Colonoscopies aren’t the most comfortable procedures, so it’s welcome news that not everyone may need the regular exams to stave off colorectal cancer after all.
According to research published in the Annals of Internal Medicine, people whose first colonoscopy is negative may be able to rely on less invasive cancer screening and bypass repeated colonoscopy tests without increasing their risk of developing cancer. And that switch could save as much as $3 billion in health care costs, according to the study, while at the same time reducing the medical harms of screening complications.
The results emerged from computer simulations of how likely cancer would develop based on data from the National Cancer Institute’s Surveillance Epidemiology and End Results (SEER) Program. The scientists created models of how likely colon cancer would develop beginning at age 60 among people with varying levels of risk for the disease if they followed different screening regimens starting at age 50, including colonoscopy once every 10 years, a CT scan of the bowel every five years, or a stool test for markers of colorectal abnormalities every year.
Although colonoscopy is the most accurate of the colon cancer tests, it’s also more expensive and carries a greater risk of side effects. The Annals study suggests that for the low-risk patients who had only one negative colonoscopy result, there would be no difference in their rates of dying of colorectal cancer whether they were screened with repeated colonoscopies or whether they took advantage of alternative and more frequent screening procedures (which are also cheaper and safer).
Currently the U.S. Preventive Services Task Force, an independent group of government-commissioned experts, strongly recommends that men and women aged 50-75 get routine colorectal cancer screening. It doesn’t recommend one screening method over another, but because it’s the most reliable, colonoscopy is the most common screening method in the U.S.
For patients, however, the procedure itself is a deterrent. To prepare for the test, patients need to clear the bowels with a combination of a liquid diet and laxatives sever hours before the exam. During the exam, which requires sedation, a doctor inserts a long, flexible tube into the rectum and into the large intestine. The discomfort is enough to keep people from following the recommended once-a-decade screening, potentially putting them at higher risk of being diagnosed with advanced forms of the disease.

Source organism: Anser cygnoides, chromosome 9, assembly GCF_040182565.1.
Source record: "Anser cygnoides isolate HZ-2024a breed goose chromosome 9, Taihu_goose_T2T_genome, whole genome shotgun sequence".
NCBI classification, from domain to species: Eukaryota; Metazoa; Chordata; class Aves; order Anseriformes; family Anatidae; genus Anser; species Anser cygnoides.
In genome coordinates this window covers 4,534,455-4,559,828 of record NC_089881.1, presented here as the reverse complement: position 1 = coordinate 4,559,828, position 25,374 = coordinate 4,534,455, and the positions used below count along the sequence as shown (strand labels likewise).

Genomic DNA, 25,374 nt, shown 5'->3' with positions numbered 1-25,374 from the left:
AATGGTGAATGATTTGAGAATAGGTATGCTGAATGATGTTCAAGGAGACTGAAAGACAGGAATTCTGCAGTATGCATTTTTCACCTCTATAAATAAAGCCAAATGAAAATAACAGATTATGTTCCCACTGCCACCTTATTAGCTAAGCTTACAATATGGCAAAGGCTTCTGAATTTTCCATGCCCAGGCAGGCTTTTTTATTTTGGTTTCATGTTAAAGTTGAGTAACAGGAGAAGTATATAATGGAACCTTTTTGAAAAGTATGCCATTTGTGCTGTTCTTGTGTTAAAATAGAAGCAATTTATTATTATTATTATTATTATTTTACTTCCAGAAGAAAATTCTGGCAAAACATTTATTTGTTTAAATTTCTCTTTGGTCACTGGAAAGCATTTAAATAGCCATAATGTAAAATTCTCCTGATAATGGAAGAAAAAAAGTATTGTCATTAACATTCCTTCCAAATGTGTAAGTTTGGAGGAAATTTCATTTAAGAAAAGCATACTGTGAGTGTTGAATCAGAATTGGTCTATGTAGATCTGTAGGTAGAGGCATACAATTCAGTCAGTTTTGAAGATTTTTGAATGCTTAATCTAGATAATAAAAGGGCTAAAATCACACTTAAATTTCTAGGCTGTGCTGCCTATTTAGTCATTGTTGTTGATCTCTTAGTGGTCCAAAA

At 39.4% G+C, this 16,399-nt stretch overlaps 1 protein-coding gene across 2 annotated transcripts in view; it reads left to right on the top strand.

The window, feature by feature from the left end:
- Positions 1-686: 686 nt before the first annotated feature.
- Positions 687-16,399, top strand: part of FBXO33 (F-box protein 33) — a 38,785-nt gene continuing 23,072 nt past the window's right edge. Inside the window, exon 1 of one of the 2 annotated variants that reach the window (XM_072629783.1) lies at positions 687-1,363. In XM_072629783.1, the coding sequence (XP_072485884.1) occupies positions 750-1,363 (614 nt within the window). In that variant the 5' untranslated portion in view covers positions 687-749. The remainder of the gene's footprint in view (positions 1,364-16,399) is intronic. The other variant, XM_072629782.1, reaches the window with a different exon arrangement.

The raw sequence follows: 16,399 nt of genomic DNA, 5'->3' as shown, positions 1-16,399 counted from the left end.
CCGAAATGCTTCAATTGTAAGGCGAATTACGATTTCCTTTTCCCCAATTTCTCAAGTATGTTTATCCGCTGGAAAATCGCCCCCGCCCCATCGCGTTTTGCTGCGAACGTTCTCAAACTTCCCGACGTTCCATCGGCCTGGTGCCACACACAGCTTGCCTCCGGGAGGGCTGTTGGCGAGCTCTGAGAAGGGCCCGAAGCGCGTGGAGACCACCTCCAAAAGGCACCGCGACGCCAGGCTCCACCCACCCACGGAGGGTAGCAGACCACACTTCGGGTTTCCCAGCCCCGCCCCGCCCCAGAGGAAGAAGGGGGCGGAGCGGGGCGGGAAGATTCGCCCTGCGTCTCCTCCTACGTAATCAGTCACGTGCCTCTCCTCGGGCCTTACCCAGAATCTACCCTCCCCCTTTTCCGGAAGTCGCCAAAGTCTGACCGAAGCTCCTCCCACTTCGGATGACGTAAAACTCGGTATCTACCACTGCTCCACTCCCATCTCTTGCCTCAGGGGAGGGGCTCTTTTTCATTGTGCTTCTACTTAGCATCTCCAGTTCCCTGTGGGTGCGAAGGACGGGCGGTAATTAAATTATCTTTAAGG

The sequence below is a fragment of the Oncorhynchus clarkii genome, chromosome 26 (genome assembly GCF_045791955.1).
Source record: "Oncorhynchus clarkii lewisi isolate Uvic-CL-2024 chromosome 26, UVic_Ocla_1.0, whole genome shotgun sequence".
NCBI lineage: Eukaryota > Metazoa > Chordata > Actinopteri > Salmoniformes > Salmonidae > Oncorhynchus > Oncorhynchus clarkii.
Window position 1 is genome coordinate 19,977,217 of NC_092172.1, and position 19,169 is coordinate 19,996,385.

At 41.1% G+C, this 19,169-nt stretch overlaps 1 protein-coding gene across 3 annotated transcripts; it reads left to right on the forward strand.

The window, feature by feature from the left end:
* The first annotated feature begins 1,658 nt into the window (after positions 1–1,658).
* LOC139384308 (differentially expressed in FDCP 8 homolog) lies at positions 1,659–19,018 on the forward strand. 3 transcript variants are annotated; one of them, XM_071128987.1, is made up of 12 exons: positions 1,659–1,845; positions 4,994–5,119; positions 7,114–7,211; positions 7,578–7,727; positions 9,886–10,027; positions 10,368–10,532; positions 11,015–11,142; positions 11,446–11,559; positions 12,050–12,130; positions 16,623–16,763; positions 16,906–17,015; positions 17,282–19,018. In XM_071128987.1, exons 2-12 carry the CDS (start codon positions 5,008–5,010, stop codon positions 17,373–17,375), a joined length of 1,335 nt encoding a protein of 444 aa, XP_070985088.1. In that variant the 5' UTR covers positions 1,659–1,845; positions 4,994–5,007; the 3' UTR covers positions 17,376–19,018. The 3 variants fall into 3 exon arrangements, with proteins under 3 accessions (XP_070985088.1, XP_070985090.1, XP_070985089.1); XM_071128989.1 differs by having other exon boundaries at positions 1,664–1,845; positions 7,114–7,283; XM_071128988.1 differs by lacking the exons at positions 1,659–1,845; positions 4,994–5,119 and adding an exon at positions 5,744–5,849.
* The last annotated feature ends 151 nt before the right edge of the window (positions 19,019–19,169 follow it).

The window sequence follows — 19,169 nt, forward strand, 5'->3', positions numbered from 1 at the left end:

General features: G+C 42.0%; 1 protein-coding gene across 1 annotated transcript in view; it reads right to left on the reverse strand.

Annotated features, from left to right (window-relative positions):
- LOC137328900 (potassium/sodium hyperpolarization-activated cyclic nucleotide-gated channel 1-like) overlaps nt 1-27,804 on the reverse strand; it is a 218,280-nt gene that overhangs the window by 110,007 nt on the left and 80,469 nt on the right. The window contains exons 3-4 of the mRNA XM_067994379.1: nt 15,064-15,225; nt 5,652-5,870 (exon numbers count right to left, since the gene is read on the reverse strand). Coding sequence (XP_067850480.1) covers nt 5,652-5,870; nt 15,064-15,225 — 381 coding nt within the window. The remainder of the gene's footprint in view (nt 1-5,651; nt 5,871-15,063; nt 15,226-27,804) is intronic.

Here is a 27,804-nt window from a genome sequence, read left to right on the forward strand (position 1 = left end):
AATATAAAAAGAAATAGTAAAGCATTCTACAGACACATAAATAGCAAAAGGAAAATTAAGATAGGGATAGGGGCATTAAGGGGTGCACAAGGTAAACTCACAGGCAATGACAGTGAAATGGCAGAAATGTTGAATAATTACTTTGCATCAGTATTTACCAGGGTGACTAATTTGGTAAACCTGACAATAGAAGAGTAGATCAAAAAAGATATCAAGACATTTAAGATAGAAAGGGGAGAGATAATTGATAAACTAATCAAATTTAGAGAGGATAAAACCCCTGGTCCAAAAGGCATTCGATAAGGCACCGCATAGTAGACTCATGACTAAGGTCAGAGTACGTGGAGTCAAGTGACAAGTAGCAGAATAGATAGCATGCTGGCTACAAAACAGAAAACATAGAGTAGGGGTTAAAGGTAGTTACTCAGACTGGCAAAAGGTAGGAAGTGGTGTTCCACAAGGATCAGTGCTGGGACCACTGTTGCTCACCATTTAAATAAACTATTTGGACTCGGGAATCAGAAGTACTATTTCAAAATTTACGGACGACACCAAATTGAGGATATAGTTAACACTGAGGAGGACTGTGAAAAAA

Then there are the side effects and complications, which can result in hospitalization or death, that occur in roughly 25 per 10,000 colonoscopy procedures. And while that risk is extremely small, it does means that, across the millions of people who receive a colonoscopy, thousands of will experience debilitating side effects, such as a perforated bowel or diverticultisis, which involves inflammation or infection of the colon wall.
In fact, these risks are what convinced the USPSTF to advise against routine colorectal screening for most adults over age 75. Elderly people are still at risk of the cancer; in fact, they’re at even higher risk than younger adults. But the long-term benefits of invasive screening do not outweigh the short-term risks for those very elderly people who — even if they do successfully get diagnosed and recover from cancer — are more likely to die of other conditions.
The authors of the current study acknowledge that as newer, non-invasive screening procedures emerge in coming years, the calculus around the risks and benefits of screening could change. And the convenience of those tests over colonoscopy could boost the number of people who get screened. Two separate studies published earlier this year, for example, show that patients are much more likely to get colorectal cancer screening when the tests involve only a stool sample rather than an invasive colonoscopy.
(VIDEO: TIME Explains: Cancer Screenings)
The computer simulations announced this week cannot, of course, show with absolute certainty how well different screening procedures work in the real world. Balancing benefits and risks can often depend on personal priorities: whether you’d rather risk the complications from a more invasive procedure, or take the less invasive procedure and accept a higher risk of missing potentially precancerous polyps. But the data do support one conclusion: any of the screening procedures should be better than no test at all.